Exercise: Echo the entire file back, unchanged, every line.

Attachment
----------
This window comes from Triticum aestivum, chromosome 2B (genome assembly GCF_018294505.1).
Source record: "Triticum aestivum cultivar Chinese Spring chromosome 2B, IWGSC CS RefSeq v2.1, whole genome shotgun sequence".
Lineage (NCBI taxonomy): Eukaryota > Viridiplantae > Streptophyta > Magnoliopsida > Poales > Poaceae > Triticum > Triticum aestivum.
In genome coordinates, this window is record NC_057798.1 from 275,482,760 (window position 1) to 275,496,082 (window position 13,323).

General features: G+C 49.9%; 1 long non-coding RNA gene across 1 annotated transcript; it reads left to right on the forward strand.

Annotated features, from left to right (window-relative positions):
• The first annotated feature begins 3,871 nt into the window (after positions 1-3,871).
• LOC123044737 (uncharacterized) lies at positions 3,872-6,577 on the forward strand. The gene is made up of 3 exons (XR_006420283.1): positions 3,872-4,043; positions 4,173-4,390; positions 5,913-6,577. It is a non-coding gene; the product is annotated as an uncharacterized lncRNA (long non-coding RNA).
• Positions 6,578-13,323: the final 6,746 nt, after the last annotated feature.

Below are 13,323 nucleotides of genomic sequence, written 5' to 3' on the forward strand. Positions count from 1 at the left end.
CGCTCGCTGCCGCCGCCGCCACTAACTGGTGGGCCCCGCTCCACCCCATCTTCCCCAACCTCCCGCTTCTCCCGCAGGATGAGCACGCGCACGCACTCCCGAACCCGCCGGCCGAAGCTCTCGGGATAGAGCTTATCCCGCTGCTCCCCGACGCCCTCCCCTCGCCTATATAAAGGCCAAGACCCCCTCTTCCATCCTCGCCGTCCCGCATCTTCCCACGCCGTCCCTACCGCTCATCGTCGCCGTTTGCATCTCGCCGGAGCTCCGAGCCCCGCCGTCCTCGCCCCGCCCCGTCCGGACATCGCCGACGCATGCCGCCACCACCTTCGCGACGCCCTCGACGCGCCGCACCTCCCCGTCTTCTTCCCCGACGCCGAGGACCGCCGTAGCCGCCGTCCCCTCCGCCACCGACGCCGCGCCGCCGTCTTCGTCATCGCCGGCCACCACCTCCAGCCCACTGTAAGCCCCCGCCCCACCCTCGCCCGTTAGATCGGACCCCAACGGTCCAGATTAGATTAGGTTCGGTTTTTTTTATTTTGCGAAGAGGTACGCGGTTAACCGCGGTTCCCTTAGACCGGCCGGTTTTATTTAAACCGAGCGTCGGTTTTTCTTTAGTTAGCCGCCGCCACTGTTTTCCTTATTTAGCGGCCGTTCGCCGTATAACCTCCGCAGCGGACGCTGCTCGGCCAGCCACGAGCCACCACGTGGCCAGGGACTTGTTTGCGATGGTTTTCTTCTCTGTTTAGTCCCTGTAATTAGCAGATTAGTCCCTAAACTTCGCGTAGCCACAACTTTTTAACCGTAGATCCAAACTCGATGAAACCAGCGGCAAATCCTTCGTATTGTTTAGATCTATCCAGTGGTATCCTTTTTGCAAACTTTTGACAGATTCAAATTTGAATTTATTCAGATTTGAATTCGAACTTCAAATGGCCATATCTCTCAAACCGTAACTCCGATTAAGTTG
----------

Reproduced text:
This window comes from Triticum aestivum, chromosome 2B (genome assembly GCF_018294505.1).
Source record: "Triticum aestivum cultivar Chinese Spring chromosome 2B, IWGSC CS RefSeq v2.1, whole genome shotgun sequence".
Lineage (NCBI taxonomy): Eukaryota > Viridiplantae > Streptophyta > Magnoliopsida > Poales > Poaceae > Triticum > Triticum aestivum.
In genome coordinates, this window is record NC_057798.1 from 275,482,760 (window position 1) to 275,496,082 (window position 13,323).

General features: G+C 49.9%; 1 long non-coding RNA gene across 1 annotated transcript; it reads left to right on the forward strand.

Annotated features, from left to right (window-relative positions):
• The first annotated feature begins 3,871 nt into the window (after positions 1-3,871).
• LOC123044737 (uncharacterized) lies at positions 3,872-6,577 on the forward strand. The gene is made up of 3 exons (XR_006420283.1): positions 3,872-4,043; positions 4,173-4,390; positions 5,913-6,577. It is a non-coding gene; the product is annotated as an uncharacterized lncRNA (long non-coding RNA).
• Positions 6,578-13,323: the final 6,746 nt, after the last annotated feature.

Below are 13,323 nucleotides of genomic sequence, written 5' to 3' on the forward strand. Positions count from 1 at the left end.
CGCTCGCTGCCGCCGCCGCCACTAACTGGTGGGCCCCGCTCCACCCCATCTTCCCCAACCTCCCGCTTCTCCCGCAGGATGAGCACGCGCACGCACTCCCGAACCCGCCGGCCGAAGCTCTCGGGATAGAGCTTATCCCGCTGCTCCCCGACGCCCTCCCCTCGCCTATATAAAGGCCAAGACCCCCTCTTCCATCCTCGCCGTCCCGCATCTTCCCACGCCGTCCCTACCGCTCATCGTCGCCGTTTGCATCTCGCCGGAGCTCCGAGCCCCGCCGTCCTCGCCCCGCCCCGTCCGGACATCGCCGACGCATGCCGCCACCACCTTCGCGACGCCCTCGACGCGCCGCACCTCCCCGTCTTCTTCCCCGACGCCGAGGACCGCCGTAGCCGCCGTCCCCTCCGCCACCGACGCCGCGCCGCCGTCTTCGTCATCGCCGGCCACCACCTCCAGCCCACTGTAAGCCCCCGCCCCACCCTCGCCCGTTAGATCGGACCCCAACGGTCCAGATTAGATTAGGTTCGGTTTTTTTTATTTTGCGAAGAGGTACGCGGTTAACCGCGGTTCCCTTAGACCGGCCGGTTTTATTTAAACCGAGCGTCGGTTTTTCTTTAGTTAGCCGCCGCCACTGTTTTCCTTATTTAGCGGCCGTTCGCCGTATAACCTCCGCAGCGGACGCTGCTCGGCCAGCCACGAGCCACCACGTGGCCAGGGACTTGTTTGCGATGGTTTTCTTCTCTGTTTAGTCCCTGTAATTAGCAGATTAGTCCCTAAACTTCGCGTAGCCACAACTTTTTAACCGTAGATCCAAACTCGATGAAACCAGCGGCAAATCCTTCGTATTGTTTAGATCTATCCAGTGGTATCCTTTTTGCAAACTTTTGACAGATTCAAATTTGAATTTATTCAGATTTGAATTCGAACTTCAAATGGCCATATCTCTCAAACCGTAACTCCGATTAAGTTG